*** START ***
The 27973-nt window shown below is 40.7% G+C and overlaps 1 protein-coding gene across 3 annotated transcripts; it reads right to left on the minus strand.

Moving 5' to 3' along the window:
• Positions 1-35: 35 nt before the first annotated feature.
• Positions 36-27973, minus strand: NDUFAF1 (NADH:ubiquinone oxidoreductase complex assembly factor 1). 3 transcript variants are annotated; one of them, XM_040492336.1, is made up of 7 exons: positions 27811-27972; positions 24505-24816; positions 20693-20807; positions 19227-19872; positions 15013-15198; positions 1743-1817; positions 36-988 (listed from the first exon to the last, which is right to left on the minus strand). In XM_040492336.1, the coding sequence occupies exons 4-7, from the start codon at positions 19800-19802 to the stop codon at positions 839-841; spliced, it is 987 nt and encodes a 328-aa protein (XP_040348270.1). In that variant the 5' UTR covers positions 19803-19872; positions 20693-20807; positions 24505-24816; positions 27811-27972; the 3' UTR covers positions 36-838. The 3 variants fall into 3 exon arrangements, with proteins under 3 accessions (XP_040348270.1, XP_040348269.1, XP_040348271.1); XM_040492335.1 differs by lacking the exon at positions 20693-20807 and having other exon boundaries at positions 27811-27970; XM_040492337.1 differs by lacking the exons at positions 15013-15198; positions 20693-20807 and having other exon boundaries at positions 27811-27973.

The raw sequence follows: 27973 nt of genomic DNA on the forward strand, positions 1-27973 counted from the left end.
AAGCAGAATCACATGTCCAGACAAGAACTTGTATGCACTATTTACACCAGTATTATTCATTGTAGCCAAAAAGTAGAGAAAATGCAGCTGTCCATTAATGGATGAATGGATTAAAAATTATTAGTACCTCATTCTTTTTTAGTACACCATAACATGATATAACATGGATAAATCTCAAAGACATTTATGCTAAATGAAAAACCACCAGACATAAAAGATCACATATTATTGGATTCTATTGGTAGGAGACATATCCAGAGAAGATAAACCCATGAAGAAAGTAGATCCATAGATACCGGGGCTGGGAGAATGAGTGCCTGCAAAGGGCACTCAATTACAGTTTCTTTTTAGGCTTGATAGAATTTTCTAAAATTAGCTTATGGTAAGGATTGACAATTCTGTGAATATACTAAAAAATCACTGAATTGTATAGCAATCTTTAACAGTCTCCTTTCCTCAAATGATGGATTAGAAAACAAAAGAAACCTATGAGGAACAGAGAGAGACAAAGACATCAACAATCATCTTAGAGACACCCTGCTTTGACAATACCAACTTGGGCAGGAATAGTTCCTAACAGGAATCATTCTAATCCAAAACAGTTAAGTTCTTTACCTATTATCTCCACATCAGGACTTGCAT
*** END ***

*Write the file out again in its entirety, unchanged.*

The 27973-nt window shown below is 40.7% G+C and overlaps 1 protein-coding gene across 3 annotated transcripts; it reads right to left on the minus strand.

Moving 5' to 3' along the window:
• Positions 1-35: 35 nt before the first annotated feature.
• Positions 36-27973, minus strand: NDUFAF1 (NADH:ubiquinone oxidoreductase complex assembly factor 1). 3 transcript variants are annotated; one of them, XM_040492336.1, is made up of 7 exons: positions 27811-27972; positions 24505-24816; positions 20693-20807; positions 19227-19872; positions 15013-15198; positions 1743-1817; positions 36-988 (listed from the first exon to the last, which is right to left on the minus strand). In XM_040492336.1, the coding sequence occupies exons 4-7, from the start codon at positions 19800-19802 to the stop codon at positions 839-841; spliced, it is 987 nt and encodes a 328-aa protein (XP_040348270.1). In that variant the 5' UTR covers positions 19803-19872; positions 20693-20807; positions 24505-24816; positions 27811-27972; the 3' UTR covers positions 36-838. The 3 variants fall into 3 exon arrangements, with proteins under 3 accessions (XP_040348270.1, XP_040348269.1, XP_040348271.1); XM_040492335.1 differs by lacking the exon at positions 20693-20807 and having other exon boundaries at positions 27811-27970; XM_040492337.1 differs by lacking the exons at positions 15013-15198; positions 20693-20807 and having other exon boundaries at positions 27811-27973.

The raw sequence follows: 27973 nt of genomic DNA on the forward strand, positions 1-27973 counted from the left end.
AAGCAGAATCACATGTCCAGACAAGAACTTGTATGCACTATTTACACCAGTATTATTCATTGTAGCCAAAAAGTAGAGAAAATGCAGCTGTCCATTAATGGATGAATGGATTAAAAATTATTAGTACCTCATTCTTTTTTAGTACACCATAACATGATATAACATGGATAAATCTCAAAGACATTTATGCTAAATGAAAAACCACCAGACATAAAAGATCACATATTATTGGATTCTATTGGTAGGAGACATATCCAGAGAAGATAAACCCATGAAGAAAGTAGATCCATAGATACCGGGGCTGGGAGAATGAGTGCCTGCAAAGGGCACTCAATTACAGTTTCTTTTTAGGCTTGATAGAATTTTCTAAAATTAGCTTATGGTAAGGATTGACAATTCTGTGAATATACTAAAAAATCACTGAATTGTATAGCAATCTTTAACAGTCTCCTTTCCTCAAATGATGGATTAGAAAACAAAAGAAACCTATGAGGAACAGAGAGAGACAAAGACATCAACAATCATCTTAGAGACACCCTGCTTTGACAATACCAACTTGGGCAGGAATAGTTCCTAACAGGAATCATTCTAATCCAAAACAGTTAAGTTCTTTACCTATTATCTCCACATCAGGACTTGCAT